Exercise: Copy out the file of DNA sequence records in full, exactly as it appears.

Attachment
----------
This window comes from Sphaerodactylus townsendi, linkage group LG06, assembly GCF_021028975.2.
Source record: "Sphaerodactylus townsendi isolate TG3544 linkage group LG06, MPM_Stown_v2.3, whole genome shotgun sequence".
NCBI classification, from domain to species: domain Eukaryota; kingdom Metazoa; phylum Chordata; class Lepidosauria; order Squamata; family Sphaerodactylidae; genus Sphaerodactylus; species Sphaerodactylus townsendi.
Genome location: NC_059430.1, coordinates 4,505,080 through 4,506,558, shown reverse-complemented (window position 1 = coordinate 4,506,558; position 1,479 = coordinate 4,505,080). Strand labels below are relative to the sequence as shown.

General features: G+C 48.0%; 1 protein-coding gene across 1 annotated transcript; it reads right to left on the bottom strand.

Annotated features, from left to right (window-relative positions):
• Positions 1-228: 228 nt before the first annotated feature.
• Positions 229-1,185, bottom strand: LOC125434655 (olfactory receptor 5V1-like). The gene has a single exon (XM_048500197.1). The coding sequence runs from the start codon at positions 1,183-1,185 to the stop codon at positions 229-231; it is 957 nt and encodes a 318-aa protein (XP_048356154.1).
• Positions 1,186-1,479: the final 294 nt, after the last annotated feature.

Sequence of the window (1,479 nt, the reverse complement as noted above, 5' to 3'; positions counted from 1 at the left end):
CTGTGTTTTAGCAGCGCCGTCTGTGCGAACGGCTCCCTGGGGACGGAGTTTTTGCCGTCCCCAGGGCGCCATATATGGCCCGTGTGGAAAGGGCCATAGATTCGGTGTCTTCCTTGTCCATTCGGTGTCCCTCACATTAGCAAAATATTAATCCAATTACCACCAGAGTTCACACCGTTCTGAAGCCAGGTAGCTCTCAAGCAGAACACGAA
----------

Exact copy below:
This window comes from Sphaerodactylus townsendi, linkage group LG06, assembly GCF_021028975.2.
Source record: "Sphaerodactylus townsendi isolate TG3544 linkage group LG06, MPM_Stown_v2.3, whole genome shotgun sequence".
NCBI classification, from domain to species: domain Eukaryota; kingdom Metazoa; phylum Chordata; class Lepidosauria; order Squamata; family Sphaerodactylidae; genus Sphaerodactylus; species Sphaerodactylus townsendi.
Genome location: NC_059430.1, coordinates 4,505,080 through 4,506,558, shown reverse-complemented (window position 1 = coordinate 4,506,558; position 1,479 = coordinate 4,505,080). Strand labels below are relative to the sequence as shown.

General features: G+C 48.0%; 1 protein-coding gene across 1 annotated transcript; it reads right to left on the bottom strand.

Annotated features, from left to right (window-relative positions):
• Positions 1-228: 228 nt before the first annotated feature.
• Positions 229-1,185, bottom strand: LOC125434655 (olfactory receptor 5V1-like). The gene has a single exon (XM_048500197.1). The coding sequence runs from the start codon at positions 1,183-1,185 to the stop codon at positions 229-231; it is 957 nt and encodes a 318-aa protein (XP_048356154.1).
• Positions 1,186-1,479: the final 294 nt, after the last annotated feature.

Sequence of the window (1,479 nt, the reverse complement as noted above, 5' to 3'; positions counted from 1 at the left end):
CTGTGTTTTAGCAGCGCCGTCTGTGCGAACGGCTCCCTGGGGACGGAGTTTTTGCCGTCCCCAGGGCGCCATATATGGCCCGTGTGGAAAGGGCCATAGATTCGGTGTCTTCCTTGTCCATTCGGTGTCCCTCACATTAGCAAAATATTAATCCAATTACCACCAGAGTTCACACCGTTCTGAAGCCAGGTAGCTCTCAAGCAGAACACGAA